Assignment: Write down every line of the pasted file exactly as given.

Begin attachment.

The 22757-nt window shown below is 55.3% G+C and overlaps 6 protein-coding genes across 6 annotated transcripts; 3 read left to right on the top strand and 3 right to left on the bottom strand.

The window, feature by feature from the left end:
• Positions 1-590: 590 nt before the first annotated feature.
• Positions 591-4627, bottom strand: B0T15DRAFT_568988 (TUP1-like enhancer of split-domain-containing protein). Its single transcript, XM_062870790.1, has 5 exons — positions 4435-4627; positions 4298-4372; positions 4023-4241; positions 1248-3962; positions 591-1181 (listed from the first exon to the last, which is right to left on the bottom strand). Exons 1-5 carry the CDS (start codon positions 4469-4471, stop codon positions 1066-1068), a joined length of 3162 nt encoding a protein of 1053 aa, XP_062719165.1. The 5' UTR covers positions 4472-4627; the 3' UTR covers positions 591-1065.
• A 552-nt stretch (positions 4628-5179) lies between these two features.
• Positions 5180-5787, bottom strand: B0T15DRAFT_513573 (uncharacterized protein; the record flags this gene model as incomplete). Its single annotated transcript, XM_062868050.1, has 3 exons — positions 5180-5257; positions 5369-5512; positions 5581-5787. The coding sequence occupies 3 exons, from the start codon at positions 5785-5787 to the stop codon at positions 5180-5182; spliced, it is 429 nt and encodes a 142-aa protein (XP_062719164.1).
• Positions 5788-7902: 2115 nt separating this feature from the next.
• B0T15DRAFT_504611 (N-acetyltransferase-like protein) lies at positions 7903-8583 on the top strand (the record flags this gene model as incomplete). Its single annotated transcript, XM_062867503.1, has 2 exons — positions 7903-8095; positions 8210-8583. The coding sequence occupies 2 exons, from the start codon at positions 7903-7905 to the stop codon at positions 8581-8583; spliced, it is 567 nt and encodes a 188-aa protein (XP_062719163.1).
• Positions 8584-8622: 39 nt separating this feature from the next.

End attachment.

The 22757-nt window shown below is 55.3% G+C and overlaps 6 protein-coding genes across 6 annotated transcripts; 3 read left to right on the top strand and 3 right to left on the bottom strand.

The window, feature by feature from the left end:
• Positions 1-590: 590 nt before the first annotated feature.
• Positions 591-4627, bottom strand: B0T15DRAFT_568988 (TUP1-like enhancer of split-domain-containing protein). Its single transcript, XM_062870790.1, has 5 exons — positions 4435-4627; positions 4298-4372; positions 4023-4241; positions 1248-3962; positions 591-1181 (listed from the first exon to the last, which is right to left on the bottom strand). Exons 1-5 carry the CDS (start codon positions 4469-4471, stop codon positions 1066-1068), a joined length of 3162 nt encoding a protein of 1053 aa, XP_062719165.1. The 5' UTR covers positions 4472-4627; the 3' UTR covers positions 591-1065.
• A 552-nt stretch (positions 4628-5179) lies between these two features.
• Positions 5180-5787, bottom strand: B0T15DRAFT_513573 (uncharacterized protein; the record flags this gene model as incomplete). Its single annotated transcript, XM_062868050.1, has 3 exons — positions 5180-5257; positions 5369-5512; positions 5581-5787. The coding sequence occupies 3 exons, from the start codon at positions 5785-5787 to the stop codon at positions 5180-5182; spliced, it is 429 nt and encodes a 142-aa protein (XP_062719164.1).
• Positions 5788-7902: 2115 nt separating this feature from the next.
• B0T15DRAFT_504611 (N-acetyltransferase-like protein) lies at positions 7903-8583 on the top strand (the record flags this gene model as incomplete). Its single annotated transcript, XM_062867503.1, has 2 exons — positions 7903-8095; positions 8210-8583. The coding sequence occupies 2 exons, from the start codon at positions 7903-7905 to the stop codon at positions 8581-8583; spliced, it is 567 nt and encodes a 188-aa protein (XP_062719163.1).
• Positions 8584-8622: 39 nt separating this feature from the next.